Monday, Tuesday, Wednesday, Thursday, Sivanaday ...
There's a new day come-a calling, it's the one day of the week when evil Dr Sivana can defeat Captain Marvel. The 'synthetic' day is the result of the Sivanas of many worlds combining rare time-bending element Suspendium to alter fundamental forces as first step towards joint rule of the Multiverse.
And where did they get this idea? From a comic book, the Society of Super-Heroes, one of the chapters of Grant Morrison's Multiversity project, of which this is the latest.
And possibly greatest. I flat-out adore this comic, which takes us to Thunderworld - that's pretty much Earth S to us old-timers - where Captain Marvel is the World's Mightiest Mortal. And yes, that's Captain Marvel, wizard and protege alike get to keep their own names. Alongside Cap are Mary Marvel - clad in the white costume from Jerry Ordway's superb Power of Shazam series, Captain Marvel Jr., Uncle Marvel, the Lts Marvel and Tawky Tawny. On the other side are Sivana's kids Magnificus, Georgia and Thaddeus Jr, souped up after saying one magic word ... Sivana (Mag's sister Beautia isn't around, presumably because three is the magic number when it comes to taking on the prime Marvel Family). Also on hand are the Monster Society of Evil, big as life and twice as ugly.
While Multiversity motivates this adventure - titled, old-school style, Captain Marvel and the Day That Never Was - I pretty much forgot that. I was having such a good time with a classical Marvel Family story that I was 11 again, discovering the magic of CC Beck's creation for the first time. Sure, some of the alternate Sivanas are a tad creepy - I'm looking at you, Dr Saw-vana, and then running away - but so far as the Big Red Cheese and chums are concerned, there's no updating in the approach here, not a whiff of cynicism. Captain Marvel is appalled when he sees the type of thing that happens in the SOS comic, and instantly allows it to wash over him like a quick, nasty rain shower. If anything as nasty as that enters his world, well, he'll kick it right out again, with the power of the wizard, sheer goodness and a smile.
The inclusion of Suspendium made me smile - that was the device used in the Seventies Shazam #1 to explain the decades-long absence from the comics landscape of Billy and co after DC sued Fawcett over Captain Marvel's supposed similarities to Superman. I also grinned at Mary Marvel's choice of reading.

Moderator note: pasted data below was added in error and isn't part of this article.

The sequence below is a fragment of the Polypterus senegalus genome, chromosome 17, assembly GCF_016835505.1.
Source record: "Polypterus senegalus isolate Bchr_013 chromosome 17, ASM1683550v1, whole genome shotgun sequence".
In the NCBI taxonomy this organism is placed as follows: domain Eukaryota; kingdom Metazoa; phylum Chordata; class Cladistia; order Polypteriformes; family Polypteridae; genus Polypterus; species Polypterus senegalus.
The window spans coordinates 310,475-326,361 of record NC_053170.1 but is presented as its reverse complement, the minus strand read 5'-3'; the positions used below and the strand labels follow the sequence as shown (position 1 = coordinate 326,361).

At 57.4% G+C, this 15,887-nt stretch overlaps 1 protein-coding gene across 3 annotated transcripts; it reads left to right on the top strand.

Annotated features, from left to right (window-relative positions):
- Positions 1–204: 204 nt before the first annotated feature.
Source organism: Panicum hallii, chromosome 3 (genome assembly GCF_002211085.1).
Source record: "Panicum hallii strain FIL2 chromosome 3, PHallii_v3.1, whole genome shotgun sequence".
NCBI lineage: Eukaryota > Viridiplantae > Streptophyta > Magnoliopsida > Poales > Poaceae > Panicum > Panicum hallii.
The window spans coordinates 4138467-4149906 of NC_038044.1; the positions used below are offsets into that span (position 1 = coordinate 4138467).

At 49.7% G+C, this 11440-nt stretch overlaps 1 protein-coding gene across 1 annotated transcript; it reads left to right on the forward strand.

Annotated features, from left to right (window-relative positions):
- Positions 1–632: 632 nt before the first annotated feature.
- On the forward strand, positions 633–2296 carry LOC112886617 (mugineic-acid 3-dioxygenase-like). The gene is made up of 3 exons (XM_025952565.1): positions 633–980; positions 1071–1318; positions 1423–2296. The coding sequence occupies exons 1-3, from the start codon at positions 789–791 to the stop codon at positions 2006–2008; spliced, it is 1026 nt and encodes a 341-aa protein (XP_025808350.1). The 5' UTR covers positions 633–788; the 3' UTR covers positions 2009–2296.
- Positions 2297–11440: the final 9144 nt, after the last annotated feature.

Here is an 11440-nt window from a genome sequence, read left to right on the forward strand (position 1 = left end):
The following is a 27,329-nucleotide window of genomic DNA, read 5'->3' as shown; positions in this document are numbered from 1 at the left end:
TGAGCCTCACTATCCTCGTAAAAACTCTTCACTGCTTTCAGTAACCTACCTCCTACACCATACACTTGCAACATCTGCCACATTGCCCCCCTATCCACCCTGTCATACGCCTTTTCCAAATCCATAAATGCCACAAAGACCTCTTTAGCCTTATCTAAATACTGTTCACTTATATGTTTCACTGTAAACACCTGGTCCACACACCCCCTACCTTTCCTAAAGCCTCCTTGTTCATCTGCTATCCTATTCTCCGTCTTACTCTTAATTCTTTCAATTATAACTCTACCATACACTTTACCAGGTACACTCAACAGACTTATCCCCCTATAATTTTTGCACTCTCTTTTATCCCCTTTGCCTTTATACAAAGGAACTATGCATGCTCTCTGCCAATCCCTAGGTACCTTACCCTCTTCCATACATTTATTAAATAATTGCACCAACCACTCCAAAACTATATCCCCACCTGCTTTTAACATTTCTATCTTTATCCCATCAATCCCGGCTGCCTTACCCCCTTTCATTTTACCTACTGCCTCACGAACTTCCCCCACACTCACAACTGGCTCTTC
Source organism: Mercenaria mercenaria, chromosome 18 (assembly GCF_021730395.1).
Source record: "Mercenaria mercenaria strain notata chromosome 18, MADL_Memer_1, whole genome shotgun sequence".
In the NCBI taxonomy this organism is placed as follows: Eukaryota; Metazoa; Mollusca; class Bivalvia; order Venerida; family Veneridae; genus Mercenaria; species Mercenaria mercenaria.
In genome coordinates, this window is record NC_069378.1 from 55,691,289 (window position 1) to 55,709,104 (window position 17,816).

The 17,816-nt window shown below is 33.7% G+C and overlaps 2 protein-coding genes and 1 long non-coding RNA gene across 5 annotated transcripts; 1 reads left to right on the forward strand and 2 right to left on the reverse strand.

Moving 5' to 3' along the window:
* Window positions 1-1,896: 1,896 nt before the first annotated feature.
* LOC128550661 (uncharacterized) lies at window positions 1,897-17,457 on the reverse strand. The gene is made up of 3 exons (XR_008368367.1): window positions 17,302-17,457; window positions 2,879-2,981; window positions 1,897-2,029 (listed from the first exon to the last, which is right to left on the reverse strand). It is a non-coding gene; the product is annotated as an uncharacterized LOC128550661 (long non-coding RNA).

Illustrator Cameron Stewart and colourist Nathan Fairbairn could not be more suited to this story. Stewart's compositions draw the eye in, while his open, clean linework is perfect for the Marvel Family and transformed Sivana siblings. There's not a panel that doesn't invite wide-eyed appreciation, even as Stewart's storytelling skills work with Morrison's absorbing script to propel you through the story.
I love the classic, unfussy Captain Marvel design, especially the crinkly eyes and snub nose. There's a lovely grace with which he soars through the air, an elegance shared by Mary and Jr, which follows through into their fighting styles. The sheer joy of the Marvel Family is back for the first time in decades.
And a big part of the visual appeal is Fairbairn's well-chosen, superbly applied, unashamedly bright colours. The red, blue and white of the Marvel Family uniforms blaze off the page, daring us not to fall in love with these delightful heroes. Cooler tones surround Sivana, while a transdimensional subway tunnel trip is sheer psychedelia, a paradise of pop art. I could show it, but it's such a wondrous moment in the narrative that it's best to discover it for yourself.
Steve Wands' lettering looks good throughout, but is never better than in the opening narrative, when the friendly, forceful font evokes classic Marvel Family adventures.
In a book of nothing but excellent images, this panel is an absolute standout: the sense of crazy motion, the trick with the word balloon, the planes of colour - it could be used as a visual calling card by all three artists.
Other pleasures include Georgia's rubbish attempts at seducing Jr; a new take on the Rock of Eternity; and Sivana's crumpled magic lightning. The only off-note is Saw-vana's closing threat around Mary Marvel, which is incredibly at odds with the prevailing tone - no doubt deliberately so, but I'd rather it weren't there.
Thunderworld Adventures being part of a big old Grant Morrison storyline, there's likely a rich subtext, arcane references and Easter eggs aplenty. I'm afraid I missed them all, if such there be - I simply wallowed in a smart, funny, charming Marvel Family tale. Chances are this is the only time Morrison, Stewart, Fairbairn and Wands will team up for a Shazam story - I'm so glad we got this one.